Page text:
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For the Birds: Winter Planting to Attract Birds to Your Garden

For the Birds: Winter Planting to Attract Birds to Your Garden

For the birds! Landscape Specialist Joy Boven lists the best native and favored plants for birds that give them shelter and forage in the harder winter months. She covers the four layers that make up woodland ecosystems, and encourages us to emulate natural landscapes in our gardens to ensure critter survival! View the entire webinar, Joy's notes, and a Bates-linked list of specimens below.


Additionally, build up that canopy layer by taking advantage of our TREEmendous Month sale, where all* deciduous (leaf dropping) trees are 25% off through the end of November.


*excludes Japanese maples; in-store only, no web or phone orders.


View the notes for this webinar here.




Plants Mentioned in This Webinar:


List of Canopy Trees:

Acer – Maples

Betula – River Birch

Carya - Hickory

Catalpa bignoniodes – Southern Indian Bean

Fagus grandiflora– American Beech

Liriodendron tulipifera – Tulip Poplar – State Tree!

Nyssa sylvatica – Black Gum/Tupelo

Platanus occidentalis - American Sycamore

Quercus- Oak

      1. Upland Oaks
        1. alba – White Oak
        2. coccinea – Scarlet Oak
        3. rubra – Northern Red Oak
      2. Bottomland Oaks
        1. bicolor – Swamp White Oak
        2. lyrata – Overcup Oak
        3. macrocarpa – Bur Oak
        4. nuttalii – Nuttall Oak
        5. phellos – Willow Oak


Sassafras albidum

Tilia americana – Basswood


List of Understory trees

Aesculus pavia – Red Buckeye

Amelanchier – Serviceberry

  • There are many different kinds of serviceberry. Most common being Autumn Brilliance. My personal favorite is one called Rainbow Pillar. These are a food source for birds in the summer months but also make a great understory tree and the fall color is spectacular.

Asimina triloba – Paw paw

  • If you are interested in the paw paw it is important to have several. One stand alone paw paw will not produce fruit. You must create a grove of them. So I would not recommend this understory tree if your space is limited.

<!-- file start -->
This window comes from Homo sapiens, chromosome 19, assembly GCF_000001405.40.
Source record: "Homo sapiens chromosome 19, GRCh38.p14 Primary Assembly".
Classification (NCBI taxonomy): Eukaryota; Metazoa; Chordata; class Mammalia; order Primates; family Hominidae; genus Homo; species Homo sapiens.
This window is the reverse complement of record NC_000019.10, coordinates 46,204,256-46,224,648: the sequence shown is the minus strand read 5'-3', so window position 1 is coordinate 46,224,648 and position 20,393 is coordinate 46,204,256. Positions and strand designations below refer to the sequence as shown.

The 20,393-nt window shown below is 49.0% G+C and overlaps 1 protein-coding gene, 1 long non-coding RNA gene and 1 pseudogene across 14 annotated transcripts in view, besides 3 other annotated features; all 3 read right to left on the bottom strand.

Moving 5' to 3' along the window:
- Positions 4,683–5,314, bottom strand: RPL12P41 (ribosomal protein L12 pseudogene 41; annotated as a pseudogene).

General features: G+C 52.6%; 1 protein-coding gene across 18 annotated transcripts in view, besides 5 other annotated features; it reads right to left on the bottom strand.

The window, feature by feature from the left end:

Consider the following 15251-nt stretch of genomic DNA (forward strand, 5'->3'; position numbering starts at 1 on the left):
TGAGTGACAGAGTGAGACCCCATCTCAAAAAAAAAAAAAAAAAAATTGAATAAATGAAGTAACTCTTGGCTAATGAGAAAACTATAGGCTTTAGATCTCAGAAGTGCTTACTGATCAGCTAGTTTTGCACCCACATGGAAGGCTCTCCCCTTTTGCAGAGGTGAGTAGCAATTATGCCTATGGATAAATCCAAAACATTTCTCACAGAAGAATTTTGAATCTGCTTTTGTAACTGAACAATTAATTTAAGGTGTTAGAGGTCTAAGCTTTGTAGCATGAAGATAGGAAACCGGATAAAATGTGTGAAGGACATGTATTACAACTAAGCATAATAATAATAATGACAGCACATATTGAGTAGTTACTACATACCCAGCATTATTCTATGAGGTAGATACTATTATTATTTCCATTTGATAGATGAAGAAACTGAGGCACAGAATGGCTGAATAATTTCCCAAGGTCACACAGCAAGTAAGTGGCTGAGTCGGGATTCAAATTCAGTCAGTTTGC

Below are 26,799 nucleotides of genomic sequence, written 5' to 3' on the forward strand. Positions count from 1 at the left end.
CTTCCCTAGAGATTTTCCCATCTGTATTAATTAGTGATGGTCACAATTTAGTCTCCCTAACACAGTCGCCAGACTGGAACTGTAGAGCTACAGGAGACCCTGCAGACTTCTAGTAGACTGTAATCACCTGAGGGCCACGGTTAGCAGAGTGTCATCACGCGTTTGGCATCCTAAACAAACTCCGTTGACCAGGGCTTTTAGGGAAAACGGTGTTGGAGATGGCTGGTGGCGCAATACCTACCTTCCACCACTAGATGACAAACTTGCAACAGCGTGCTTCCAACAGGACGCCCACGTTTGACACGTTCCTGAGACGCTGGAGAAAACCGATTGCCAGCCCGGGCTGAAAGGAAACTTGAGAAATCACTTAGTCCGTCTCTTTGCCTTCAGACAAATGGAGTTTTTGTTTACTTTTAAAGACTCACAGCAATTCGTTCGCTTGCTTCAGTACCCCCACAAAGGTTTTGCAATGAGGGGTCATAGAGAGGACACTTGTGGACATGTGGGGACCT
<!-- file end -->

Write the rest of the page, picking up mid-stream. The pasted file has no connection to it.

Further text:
Cercis canadensis – Eastern Redbud

Chionanthus virginicus – American Fringe Tree

Cornus florida – Flowering Dogwood

Crataegus – Hawthorn

Diospyros virginiana – American Persimmon

Magnolia macrophylla – Bigleaf Magnolia

Morus rubra – Red Mulberry

Rhamnus caroliniana – Carolina Buckthorn


List of Shrubs

Aesculus parviflora – Bottlebrush Buckeye

Aronia – Chokeberry (Self-fertile but helps to have a more than one)

Callicarpa americana – American Beautyberry (self-fertile)

Clethra alnifolia – Summersweet

  • There are many cultivars to choose from in this category. Seeds ripen in the fall and is a great small seed for the songbirds.

Euonymus americanus – Heart’s a Bustin’

  • This is a unique native plant that grows in our woodlands close by. Seeds ripen in fall and it is a favorite treat for the bird that discovers it.

Ilex verticillata – Winterberry Holly

  • Fruit on the winterberry holly stays on long after the leaves drop in the fall. Adding not only food for the birds but a wonderful sight to enjoy in your home landscape. This is a plant that has separate male and female plants and within this species some cultivars pair better with some than others so make sure that you do a little extra research to make sure you are getting the right pair.

Itea virginica – Virginia Sweetspire

  • Seeds ripen in the fall and are a great small seed choice for songbirds

Sambucus canadensis – American Elderberry

  • Fruit typically develops in late summer/early fall and is an excellent food source for birds.



List of Ground layer perennials


Echinacea purpurea - Coneflower

  • Stick to the single bloom varieties of Coneflower. The double bloomers do very little for the birds and pollinators

Eupatorium – Joe Pye Wed

Solidago – Goldenrod

Vernonia – Ironweed

Panicum grasses are also a great source of seeds for the birds this time of year.


List of Evergreen Sheltering plants:


Cupressus arizonica – Arizona Cypress

Ilex opaca – American Holly

  • Satyr Hill is a common cultivar found in the trade.

Ilex x hybrids – Though not native, these also make a great hideout for birds and a safe haven for creating a nest.

Juniperus virginiana – Eastern Red Cedar

Magnolia grandiflora – Southern Magnolia

Picea abies – Norway Spruce

Tsuga canadensis – American Hemlock

  • Great food source for birds. Nesting site for the Barred Owl and other bird species.



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